Date of Award


Document Type

Campus Access Thesis

Degree Name

Master of Arts (MA)


Clinical Psychology

First Advisor

Jean Rhodes

Second Advisor

Carla Herrera

Third Advisor

Alice Carter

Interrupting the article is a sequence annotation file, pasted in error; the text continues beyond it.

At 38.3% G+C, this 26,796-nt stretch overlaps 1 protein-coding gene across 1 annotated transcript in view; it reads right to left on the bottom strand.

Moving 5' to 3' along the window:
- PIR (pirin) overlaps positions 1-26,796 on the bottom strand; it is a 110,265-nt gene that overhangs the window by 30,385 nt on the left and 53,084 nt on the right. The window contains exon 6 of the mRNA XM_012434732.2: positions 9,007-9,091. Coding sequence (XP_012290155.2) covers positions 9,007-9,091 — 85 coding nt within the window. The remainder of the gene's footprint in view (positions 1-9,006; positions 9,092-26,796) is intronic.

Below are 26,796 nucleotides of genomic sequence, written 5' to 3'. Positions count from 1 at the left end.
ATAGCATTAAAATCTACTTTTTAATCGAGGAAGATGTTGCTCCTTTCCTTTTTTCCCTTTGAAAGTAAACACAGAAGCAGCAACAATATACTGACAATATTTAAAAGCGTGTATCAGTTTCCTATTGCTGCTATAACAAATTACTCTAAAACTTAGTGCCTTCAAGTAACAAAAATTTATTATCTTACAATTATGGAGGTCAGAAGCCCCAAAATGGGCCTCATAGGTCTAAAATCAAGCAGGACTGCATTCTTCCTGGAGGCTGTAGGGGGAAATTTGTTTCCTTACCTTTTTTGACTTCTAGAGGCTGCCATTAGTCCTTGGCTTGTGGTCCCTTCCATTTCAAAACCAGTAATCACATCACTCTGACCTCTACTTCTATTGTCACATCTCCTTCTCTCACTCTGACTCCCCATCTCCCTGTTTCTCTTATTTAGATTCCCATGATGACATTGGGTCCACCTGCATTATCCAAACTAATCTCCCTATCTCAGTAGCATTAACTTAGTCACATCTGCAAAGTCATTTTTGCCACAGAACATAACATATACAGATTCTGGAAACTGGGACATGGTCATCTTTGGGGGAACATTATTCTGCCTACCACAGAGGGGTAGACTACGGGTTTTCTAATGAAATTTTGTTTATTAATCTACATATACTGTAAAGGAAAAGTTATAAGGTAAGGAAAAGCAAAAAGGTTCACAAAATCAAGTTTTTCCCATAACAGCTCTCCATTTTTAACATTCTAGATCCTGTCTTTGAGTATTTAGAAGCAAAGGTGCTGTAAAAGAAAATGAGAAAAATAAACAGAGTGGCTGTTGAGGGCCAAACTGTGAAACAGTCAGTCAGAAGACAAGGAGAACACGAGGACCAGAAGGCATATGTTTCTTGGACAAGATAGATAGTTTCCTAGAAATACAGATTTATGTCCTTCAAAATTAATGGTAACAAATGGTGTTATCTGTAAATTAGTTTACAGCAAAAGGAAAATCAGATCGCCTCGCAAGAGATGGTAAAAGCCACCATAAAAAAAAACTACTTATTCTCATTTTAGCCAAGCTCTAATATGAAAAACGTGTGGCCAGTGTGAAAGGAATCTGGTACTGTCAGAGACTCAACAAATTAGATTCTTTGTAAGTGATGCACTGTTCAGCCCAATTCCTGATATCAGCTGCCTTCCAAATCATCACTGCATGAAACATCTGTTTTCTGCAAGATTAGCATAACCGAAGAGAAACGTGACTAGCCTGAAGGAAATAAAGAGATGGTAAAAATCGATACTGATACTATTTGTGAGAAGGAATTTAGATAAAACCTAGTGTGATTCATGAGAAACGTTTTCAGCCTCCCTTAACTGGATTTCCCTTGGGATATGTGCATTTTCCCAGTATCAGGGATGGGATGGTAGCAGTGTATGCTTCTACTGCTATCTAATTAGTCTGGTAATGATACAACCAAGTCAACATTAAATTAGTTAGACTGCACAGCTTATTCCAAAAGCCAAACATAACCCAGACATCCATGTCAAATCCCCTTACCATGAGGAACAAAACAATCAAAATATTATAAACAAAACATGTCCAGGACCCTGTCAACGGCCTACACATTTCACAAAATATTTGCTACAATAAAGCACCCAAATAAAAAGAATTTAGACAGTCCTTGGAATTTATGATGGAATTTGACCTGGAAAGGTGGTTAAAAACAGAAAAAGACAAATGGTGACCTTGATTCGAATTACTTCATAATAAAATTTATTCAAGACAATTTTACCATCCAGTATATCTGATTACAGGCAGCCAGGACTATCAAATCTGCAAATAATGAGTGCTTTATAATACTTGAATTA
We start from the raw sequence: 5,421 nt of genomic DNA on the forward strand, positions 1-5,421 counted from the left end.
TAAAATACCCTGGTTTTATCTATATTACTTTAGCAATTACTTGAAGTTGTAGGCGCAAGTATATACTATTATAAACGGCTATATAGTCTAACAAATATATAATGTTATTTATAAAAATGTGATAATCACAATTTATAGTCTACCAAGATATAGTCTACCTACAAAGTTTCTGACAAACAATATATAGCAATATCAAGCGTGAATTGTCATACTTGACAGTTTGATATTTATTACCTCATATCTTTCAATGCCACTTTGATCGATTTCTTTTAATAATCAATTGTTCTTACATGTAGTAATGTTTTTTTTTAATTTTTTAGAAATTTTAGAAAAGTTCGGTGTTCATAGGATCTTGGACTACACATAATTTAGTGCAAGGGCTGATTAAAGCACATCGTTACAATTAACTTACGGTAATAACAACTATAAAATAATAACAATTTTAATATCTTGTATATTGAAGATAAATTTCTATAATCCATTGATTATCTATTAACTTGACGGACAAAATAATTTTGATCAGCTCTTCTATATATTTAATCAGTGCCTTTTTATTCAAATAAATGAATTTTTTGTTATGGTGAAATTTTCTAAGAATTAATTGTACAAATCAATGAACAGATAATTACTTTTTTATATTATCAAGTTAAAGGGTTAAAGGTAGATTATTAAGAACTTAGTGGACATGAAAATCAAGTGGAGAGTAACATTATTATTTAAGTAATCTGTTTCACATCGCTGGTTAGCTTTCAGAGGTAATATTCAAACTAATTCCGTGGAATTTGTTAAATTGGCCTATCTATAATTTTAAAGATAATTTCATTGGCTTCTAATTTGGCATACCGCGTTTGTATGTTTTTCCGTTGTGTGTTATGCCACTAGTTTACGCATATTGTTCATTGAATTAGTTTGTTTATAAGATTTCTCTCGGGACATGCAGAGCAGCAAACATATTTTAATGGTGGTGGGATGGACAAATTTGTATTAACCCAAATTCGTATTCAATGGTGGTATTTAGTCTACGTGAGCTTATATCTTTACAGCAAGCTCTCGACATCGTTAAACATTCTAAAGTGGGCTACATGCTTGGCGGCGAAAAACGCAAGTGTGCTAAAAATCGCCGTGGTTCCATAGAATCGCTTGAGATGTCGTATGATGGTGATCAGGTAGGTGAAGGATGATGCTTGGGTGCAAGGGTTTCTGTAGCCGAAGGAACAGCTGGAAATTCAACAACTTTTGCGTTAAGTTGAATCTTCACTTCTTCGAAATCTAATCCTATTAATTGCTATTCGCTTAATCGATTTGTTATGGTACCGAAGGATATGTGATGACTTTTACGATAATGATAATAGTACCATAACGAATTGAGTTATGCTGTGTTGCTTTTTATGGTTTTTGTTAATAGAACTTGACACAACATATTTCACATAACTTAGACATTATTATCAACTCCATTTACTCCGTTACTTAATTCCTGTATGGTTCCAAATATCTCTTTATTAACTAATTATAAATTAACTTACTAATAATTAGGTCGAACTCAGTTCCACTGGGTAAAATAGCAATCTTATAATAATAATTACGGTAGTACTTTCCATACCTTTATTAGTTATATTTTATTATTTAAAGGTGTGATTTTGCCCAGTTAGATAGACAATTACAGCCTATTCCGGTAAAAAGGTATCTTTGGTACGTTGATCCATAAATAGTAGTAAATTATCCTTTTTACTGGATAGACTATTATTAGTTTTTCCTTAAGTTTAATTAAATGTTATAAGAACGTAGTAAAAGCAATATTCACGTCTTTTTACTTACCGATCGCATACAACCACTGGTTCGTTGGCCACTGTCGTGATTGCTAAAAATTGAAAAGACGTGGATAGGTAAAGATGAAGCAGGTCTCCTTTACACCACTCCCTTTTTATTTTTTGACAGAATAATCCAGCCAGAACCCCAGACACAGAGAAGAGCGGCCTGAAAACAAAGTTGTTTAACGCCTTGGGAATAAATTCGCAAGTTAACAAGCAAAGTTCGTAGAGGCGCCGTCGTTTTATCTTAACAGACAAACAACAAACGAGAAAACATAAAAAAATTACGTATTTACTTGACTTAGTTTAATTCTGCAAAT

Youth who are referred to youth mentoring programs often face mental health, behavioral, social and academic struggles that can affect program outcomes. Although researchers have acknowledged the role of individual and environmental risks on relationship effectiveness, the impact of youth presenting problems has not been investigated consistently. In this study, I drew on a large-scale evaluation of 30 mentoring programs (n = 1,845 youth participants, 54.9% females, mean age = 12.3) to create profiles of mentees based on their patterns of presenting problems. Latent profile analyses using four indices of presenting problems—academic challenges, behavioral challenges, mental health challenges, and social challenges—showed that a three-profile solution best fit the data. These three profiles were marked by varying intensities of overall presenting problems and were labeled High (high level of symptoms across domains), Moderate (moderate level of symptoms across domains) and Low (low level of symptoms across domains). Results showed that female and White mentees were more likely to be in the High profile. Furthermore, youth in the High profile experienced more environmental stressors. ANOVA results showed that at a one-year follow-up, youth in the High profile continued to have higher levels of emotional symptoms, conduct problems and peer problems than their counterparts. However, results from paired sample t-tests indicated that youth in all three profiles showed a significant decrease in depressive symptoms, emotional symptoms, and conduct problems, as well as a significant increase in self-worth at the one-year follow up. The magnitude of change was largest in the High profile (d = 0.36) followed by the Moderate profile (d = 0.25), and lastly the Low profile (d = 0.12). The results highlight the variability of effectiveness in youth mentoring programs at different levels of initial presenting problems, with youth presenting more severe initial problems having larger potential for improvement. Implications for mentoring programs, including adopting a targeted approach to match risk levels with appropriate mentoring interventions will be discussed.


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